Cruel and Unusual Punishment

In 2010, the United States Supreme Court held that sentencing a juvenile to life imprisonment without the possibility of parole for a nonhomicide crime was a violation of the Eight Amendment prohibition against cruel and unusual punishment. Graham v. Florida, 560 U.S. 48, 130 S. Ct. 2011, 176 L. Ed. 2d 825 (2010). The United States Supreme Court went one step further in 2012, finding that  it is unconstitutional to sentence a juvenile convicted of a homicide to a mandatory sentence of life imprisonment without the possibility of parole. Miller v. Alabama, ____ U.S. ____, 132 S. Ct. 2455, 183 L. Ed. 2d 407 (2012).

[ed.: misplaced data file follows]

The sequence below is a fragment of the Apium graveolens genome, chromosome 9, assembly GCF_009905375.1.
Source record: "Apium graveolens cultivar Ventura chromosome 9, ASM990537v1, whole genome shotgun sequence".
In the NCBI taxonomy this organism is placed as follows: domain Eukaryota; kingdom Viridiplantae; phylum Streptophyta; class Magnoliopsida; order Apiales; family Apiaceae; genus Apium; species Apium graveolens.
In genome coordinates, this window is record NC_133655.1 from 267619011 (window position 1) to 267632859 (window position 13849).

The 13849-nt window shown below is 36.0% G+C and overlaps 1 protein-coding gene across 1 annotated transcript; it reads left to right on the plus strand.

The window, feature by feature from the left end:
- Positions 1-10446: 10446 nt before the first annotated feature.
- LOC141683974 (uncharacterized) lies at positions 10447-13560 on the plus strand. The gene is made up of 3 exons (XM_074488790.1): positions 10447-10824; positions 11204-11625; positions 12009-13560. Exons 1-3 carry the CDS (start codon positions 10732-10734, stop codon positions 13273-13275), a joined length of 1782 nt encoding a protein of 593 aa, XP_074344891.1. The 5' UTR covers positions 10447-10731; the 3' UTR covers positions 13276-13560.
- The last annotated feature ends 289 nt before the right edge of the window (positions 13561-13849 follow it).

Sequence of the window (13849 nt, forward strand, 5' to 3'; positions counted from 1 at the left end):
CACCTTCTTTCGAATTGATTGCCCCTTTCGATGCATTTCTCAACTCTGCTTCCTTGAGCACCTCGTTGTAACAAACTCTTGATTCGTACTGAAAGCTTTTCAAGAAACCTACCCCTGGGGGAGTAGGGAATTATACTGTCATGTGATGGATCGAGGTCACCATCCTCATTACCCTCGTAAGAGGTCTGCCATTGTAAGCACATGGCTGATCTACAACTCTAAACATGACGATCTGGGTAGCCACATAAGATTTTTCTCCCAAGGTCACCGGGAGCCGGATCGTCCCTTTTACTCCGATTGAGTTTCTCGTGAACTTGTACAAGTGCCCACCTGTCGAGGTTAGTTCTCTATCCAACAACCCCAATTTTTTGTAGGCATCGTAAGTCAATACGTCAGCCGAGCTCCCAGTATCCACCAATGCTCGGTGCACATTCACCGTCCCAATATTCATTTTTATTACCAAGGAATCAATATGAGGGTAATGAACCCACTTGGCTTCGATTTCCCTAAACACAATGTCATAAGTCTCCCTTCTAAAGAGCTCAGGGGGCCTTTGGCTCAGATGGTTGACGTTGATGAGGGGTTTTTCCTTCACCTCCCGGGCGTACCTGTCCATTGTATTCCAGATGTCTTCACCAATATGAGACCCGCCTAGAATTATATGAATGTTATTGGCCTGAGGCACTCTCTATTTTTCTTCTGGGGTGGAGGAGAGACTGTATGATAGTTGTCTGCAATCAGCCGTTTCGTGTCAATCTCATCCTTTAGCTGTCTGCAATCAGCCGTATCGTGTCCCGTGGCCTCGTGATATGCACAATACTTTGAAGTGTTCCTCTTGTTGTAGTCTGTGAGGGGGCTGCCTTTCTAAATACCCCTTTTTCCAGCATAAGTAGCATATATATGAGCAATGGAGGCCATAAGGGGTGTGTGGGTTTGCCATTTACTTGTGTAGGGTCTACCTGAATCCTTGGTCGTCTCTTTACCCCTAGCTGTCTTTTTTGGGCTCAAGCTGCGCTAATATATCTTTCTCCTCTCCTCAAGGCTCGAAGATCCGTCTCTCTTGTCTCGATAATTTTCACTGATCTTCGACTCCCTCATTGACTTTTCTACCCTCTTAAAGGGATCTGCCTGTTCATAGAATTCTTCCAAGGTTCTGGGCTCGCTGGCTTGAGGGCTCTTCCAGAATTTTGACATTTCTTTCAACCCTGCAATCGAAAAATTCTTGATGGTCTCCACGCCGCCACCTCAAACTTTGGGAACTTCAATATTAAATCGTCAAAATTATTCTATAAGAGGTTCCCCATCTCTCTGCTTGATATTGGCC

The Nebraska Supreme Court recognized and applied the U.S. Supreme Court case law in State v. Castaneda 287 Neb. 289 (2014) when the Court vacated Castaneda's sentence of life imprisonment without the possibility of parole and remanded the  cases for resentencing. The Nebraska Supreme Court went one step further in State v. Mantich, 287 Neb. 320 (2014) and found that the rule in Miller applied retroactively to Mantich.